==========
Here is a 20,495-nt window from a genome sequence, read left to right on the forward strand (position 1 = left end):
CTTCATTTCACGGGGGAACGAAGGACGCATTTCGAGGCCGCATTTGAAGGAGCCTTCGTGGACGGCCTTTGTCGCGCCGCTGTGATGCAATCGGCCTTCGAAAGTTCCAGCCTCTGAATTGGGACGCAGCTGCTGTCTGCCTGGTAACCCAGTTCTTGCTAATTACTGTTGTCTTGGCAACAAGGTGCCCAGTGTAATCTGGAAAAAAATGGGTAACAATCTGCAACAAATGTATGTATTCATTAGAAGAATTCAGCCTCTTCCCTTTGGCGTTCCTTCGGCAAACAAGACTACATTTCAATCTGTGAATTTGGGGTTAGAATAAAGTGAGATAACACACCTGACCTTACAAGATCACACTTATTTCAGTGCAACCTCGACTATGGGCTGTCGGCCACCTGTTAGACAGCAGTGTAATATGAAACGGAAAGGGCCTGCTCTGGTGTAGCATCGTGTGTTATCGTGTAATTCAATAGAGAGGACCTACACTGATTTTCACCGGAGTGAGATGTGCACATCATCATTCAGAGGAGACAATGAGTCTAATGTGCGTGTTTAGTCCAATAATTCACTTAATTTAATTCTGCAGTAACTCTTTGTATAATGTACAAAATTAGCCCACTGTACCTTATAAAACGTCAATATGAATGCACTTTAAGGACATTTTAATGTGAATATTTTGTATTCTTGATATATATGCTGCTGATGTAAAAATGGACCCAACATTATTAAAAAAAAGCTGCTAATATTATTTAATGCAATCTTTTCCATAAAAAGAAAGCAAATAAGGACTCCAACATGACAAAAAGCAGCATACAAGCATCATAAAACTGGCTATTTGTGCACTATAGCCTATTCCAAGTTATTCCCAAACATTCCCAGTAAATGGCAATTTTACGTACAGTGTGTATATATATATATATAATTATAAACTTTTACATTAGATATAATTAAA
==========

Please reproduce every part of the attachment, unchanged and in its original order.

Here is a 20,495-nt window from a genome sequence, read left to right on the forward strand (position 1 = left end):
CTTCATTTCACGGGGGAACGAAGGACGCATTTCGAGGCCGCATTTGAAGGAGCCTTCGTGGACGGCCTTTGTCGCGCCGCTGTGATGCAATCGGCCTTCGAAAGTTCCAGCCTCTGAATTGGGACGCAGCTGCTGTCTGCCTGGTAACCCAGTTCTTGCTAATTACTGTTGTCTTGGCAACAAGGTGCCCAGTGTAATCTGGAAAAAAATGGGTAACAATCTGCAACAAATGTATGTATTCATTAGAAGAATTCAGCCTCTTCCCTTTGGCGTTCCTTCGGCAAACAAGACTACATTTCAATCTGTGAATTTGGGGTTAGAATAAAGTGAGATAACACACCTGACCTTACAAGATCACACTTATTTCAGTGCAACCTCGACTATGGGCTGTCGGCCACCTGTTAGACAGCAGTGTAATATGAAACGGAAAGGGCCTGCTCTGGTGTAGCATCGTGTGTTATCGTGTAATTCAATAGAGAGGACCTACACTGATTTTCACCGGAGTGAGATGTGCACATCATCATTCAGAGGAGACAATGAGTCTAATGTGCGTGTTTAGTCCAATAATTCACTTAATTTAATTCTGCAGTAACTCTTTGTATAATGTACAAAATTAGCCCACTGTACCTTATAAAACGTCAATATGAATGCACTTTAAGGACATTTTAATGTGAATATTTTGTATTCTTGATATATATGCTGCTGATGTAAAAATGGACCCAACATTATTAAAAAAAAGCTGCTAATATTATTTAATGCAATCTTTTCCATAAAAAGAAAGCAAATAAGGACTCCAACATGACAAAAAGCAGCATACAAGCATCATAAAACTGGCTATTTGTGCACTATAGCCTATTCCAAGTTATTCCCAAACATTCCCAGTAAATGGCAATTTTACGTACAGTGTGTATATATATATATATAATTATAAACTTTTACATTAGATATAATTAAA